"It’s probably up 30 percent [over a typical February] and it doesn’t look like it’s going to let up clear to the middle of March at this point."
Svoboda says he’s glad the governor is temporarily loosening those working hour regulations for truckers carrying heating fuel.
He adds residential customers can help those drivers make even better time on their routes.
"Clean their driveways and scoop out to their tanks the best for the safety of the drivers and we can keep them making all the deliveries they can make."
For those who have had their fill of the snow, lousy driving conditions and sub-zero temperatures there’s hope yet: National Weather Service Great Falls says the latest projections suggest temperatures across most of Montana may finally rebound during the second half of March: meaning highs possibly in the 40s — maybe even the 50s.
Spring weather. Imagine that.
Storms Close Bitterroot Valley Schools
Schools closed tomorrow due to the winter storm include Butte and Anaconda public schools, and Corvallis, Darby, Florence-Carlton, Hamilton, Stevensville and Victor school districts in Ravalli County.
That will be the third closure this week in Hamilton, following snow days on Monday and Tuesday. Kids were also sent home early today.
Hamilton School District Superintendent Tom Korst worked in Havre, Seeley Lake and Valier before starting in Ravalli County seven years ago, but his school year has never been interrupted like this.
"I wouldn’t have expected to cancel one day this week, I wouldn’t have expected to send kids home early today. But the National Weather Service actually called the school district directly and recommended that we consider sending kids home early. I have never had that. Again, in 18 years, I’ve never had that type of phone call," Korst says.
Basketball, adult education classes and other evening functions were also cancelled by the Hamilton School District, which has been all hands on deck the last few days.
Custodians and other maintenance workers have been arriving between 2 and 3 a.m. to begin shoveling and plowing snow. Principals and other faculty have also been dealing with the weather.
"Everybody who can throws a hand in to help out," Korst says.
Night crews were sent home early today, which means administrators will need to call in staff to clean classrooms tomorrow.
But Korst says the biggest burden is on parents and other community members who rely on schools as safe places for their kids to go during the day. That includes Korst, who has two children enrolled in the district.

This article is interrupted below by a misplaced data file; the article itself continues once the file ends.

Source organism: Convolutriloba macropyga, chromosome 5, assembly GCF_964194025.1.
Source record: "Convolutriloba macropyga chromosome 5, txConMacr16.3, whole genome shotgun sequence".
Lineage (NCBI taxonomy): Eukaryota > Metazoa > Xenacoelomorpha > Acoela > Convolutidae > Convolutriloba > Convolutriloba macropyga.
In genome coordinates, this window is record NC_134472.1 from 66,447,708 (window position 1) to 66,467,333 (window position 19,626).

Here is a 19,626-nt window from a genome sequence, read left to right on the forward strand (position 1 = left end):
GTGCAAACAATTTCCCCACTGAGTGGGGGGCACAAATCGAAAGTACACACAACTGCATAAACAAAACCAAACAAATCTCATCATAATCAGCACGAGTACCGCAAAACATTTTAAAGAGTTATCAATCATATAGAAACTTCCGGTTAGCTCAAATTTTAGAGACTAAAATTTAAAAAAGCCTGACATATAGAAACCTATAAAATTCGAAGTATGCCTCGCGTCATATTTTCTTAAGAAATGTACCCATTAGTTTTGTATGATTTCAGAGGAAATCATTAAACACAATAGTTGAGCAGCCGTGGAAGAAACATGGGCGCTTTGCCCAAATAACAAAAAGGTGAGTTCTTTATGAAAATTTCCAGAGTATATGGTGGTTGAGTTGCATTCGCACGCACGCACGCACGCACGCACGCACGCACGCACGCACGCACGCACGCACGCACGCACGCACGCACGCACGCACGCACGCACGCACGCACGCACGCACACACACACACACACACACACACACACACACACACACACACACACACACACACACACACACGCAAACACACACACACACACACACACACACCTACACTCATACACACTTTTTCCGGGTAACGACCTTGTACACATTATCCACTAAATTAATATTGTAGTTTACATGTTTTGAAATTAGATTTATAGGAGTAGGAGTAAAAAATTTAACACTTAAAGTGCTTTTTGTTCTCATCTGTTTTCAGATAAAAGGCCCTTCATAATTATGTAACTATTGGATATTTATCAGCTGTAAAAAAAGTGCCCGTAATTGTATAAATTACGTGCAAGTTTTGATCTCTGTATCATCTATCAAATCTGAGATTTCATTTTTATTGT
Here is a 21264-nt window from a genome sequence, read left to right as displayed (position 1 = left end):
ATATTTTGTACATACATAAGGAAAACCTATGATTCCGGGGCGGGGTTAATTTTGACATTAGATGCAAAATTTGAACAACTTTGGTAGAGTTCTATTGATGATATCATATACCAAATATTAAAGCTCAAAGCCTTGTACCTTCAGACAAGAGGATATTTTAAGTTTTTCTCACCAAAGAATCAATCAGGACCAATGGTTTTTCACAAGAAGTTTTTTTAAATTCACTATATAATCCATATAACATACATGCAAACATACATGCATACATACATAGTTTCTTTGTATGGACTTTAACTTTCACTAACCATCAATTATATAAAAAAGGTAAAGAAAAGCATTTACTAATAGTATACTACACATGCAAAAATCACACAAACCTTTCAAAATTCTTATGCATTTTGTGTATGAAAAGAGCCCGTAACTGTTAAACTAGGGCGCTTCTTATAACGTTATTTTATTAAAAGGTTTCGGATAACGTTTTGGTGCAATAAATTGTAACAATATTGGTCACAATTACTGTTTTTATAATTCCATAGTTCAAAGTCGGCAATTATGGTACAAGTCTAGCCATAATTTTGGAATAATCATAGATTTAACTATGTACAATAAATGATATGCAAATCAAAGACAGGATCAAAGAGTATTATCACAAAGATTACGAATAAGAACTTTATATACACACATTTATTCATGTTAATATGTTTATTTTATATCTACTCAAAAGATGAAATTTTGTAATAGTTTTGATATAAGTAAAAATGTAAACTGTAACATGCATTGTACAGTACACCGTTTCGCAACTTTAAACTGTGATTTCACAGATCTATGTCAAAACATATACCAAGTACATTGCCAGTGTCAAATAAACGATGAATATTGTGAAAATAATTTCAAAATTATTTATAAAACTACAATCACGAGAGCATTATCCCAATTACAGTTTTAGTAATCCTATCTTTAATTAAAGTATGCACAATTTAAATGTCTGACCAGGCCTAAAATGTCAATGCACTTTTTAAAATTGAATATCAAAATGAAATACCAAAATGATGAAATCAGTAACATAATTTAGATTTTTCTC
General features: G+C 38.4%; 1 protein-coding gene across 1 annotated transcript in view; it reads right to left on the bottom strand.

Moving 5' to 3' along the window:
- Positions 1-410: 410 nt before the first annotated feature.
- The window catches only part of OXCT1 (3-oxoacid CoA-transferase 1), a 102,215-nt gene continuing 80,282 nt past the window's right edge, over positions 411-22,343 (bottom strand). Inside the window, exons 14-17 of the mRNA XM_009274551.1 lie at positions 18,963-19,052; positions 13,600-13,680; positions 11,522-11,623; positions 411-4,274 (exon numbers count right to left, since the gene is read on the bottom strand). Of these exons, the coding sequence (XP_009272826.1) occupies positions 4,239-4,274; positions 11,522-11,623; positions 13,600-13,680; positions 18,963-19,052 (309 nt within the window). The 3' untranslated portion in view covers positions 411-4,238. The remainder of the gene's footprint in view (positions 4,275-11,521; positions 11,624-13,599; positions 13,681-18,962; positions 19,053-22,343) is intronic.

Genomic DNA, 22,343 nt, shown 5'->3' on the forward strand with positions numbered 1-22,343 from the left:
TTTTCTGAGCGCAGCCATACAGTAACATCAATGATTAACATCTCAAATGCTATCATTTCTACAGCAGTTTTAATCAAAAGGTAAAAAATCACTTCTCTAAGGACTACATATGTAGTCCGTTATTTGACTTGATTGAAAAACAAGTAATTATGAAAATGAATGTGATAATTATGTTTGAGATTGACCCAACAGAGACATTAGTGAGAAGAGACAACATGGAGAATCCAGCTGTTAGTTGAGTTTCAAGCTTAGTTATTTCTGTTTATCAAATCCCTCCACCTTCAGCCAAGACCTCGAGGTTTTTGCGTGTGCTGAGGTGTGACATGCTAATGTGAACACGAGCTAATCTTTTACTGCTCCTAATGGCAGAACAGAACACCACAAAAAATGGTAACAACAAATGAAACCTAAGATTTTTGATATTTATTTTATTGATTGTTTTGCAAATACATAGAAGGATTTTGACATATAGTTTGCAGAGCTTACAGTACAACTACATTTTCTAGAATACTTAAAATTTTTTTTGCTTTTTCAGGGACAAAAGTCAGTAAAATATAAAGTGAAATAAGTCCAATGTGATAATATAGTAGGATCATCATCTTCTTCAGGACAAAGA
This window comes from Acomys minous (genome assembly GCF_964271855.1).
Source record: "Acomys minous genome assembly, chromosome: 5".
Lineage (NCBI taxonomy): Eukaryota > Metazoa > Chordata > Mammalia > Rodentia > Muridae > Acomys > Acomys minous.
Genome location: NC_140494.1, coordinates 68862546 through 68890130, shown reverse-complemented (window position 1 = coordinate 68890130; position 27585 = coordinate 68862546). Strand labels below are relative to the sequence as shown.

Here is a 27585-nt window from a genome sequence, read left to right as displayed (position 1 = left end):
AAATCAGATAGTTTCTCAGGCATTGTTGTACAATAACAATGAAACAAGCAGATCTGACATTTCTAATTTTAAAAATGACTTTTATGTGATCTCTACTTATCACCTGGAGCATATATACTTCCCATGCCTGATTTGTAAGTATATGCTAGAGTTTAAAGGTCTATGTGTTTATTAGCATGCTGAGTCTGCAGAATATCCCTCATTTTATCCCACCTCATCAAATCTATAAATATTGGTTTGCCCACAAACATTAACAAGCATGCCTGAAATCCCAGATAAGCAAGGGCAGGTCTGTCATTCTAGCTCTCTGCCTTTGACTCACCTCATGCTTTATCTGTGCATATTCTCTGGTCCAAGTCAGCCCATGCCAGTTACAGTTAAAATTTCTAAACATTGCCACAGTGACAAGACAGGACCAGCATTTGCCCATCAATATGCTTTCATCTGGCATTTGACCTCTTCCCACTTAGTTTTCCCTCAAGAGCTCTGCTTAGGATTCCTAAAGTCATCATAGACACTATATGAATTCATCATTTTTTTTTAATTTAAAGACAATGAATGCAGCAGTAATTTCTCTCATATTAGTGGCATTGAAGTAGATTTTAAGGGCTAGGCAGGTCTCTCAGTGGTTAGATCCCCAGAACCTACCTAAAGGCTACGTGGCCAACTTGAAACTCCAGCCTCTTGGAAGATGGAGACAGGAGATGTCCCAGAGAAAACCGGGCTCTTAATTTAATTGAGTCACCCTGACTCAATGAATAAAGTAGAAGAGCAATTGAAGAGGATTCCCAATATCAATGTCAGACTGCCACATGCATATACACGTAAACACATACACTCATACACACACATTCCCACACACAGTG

He says district-sponsored day care hasn’t been a practical idea with typically infrequent weather closures. But additional weeks like this could change that.
"If this becomes a new normal where we are expecting to have a week or so of closures, we're gonna have to come up with another solution, I can guarantee you that."
This week’s closures could also present some issues later in the year. Time lost needs to be made up at some point.
Enough missed time requires the district to tack on additional days past the school year’s scheduled conclusion.
There is one caveat. The district doesn’t need to meet that requirement if Ravalli County declares a state of emergency, which commissioners did this afternoon due to record snowfall since Sunday.
— dennisbragg (@dennisbragg) February 27, 2019
County Road Administrator John Horat says 95 percent of 550 miles of county-maintained roads were plowed yesterday, but the snow hit again before crews could finish the job.
"This is an unusual event where it just keeps hitting each day for 3 days in a row — actually this is day four," Horat says.
Horat says nine plows and a grader have been clearing roads from 4 a.m. to 5 p.m. Two of the county’s other plows are broken down.
Ravalli County Declares Emergency
In Ravalli County, commissioners have declared an emergency due to the recent snowfall, and have called for essential travel only in Stevensville beginning at 5 p.m. Wednesday. The restritions will be in effect until further notice.
The Stevensville mayor has canceled all Town meetings for the remainder of the week, including Thursday's Town Council Meeting.
Anaconda Schools - Closed Feb. 28.
Butte Schools - Closed Feb. 28.
Corvallis Schools - Closed Feb. 28.
Darby Schools - Closed Feb. 28.
Florence-Carlton Schools - Closed Feb. 28.
Hamilton School District - Closed Feb. 28.
Stevensville Schools - Closed Feb 28.
Victor Schools - Closed Feb 28.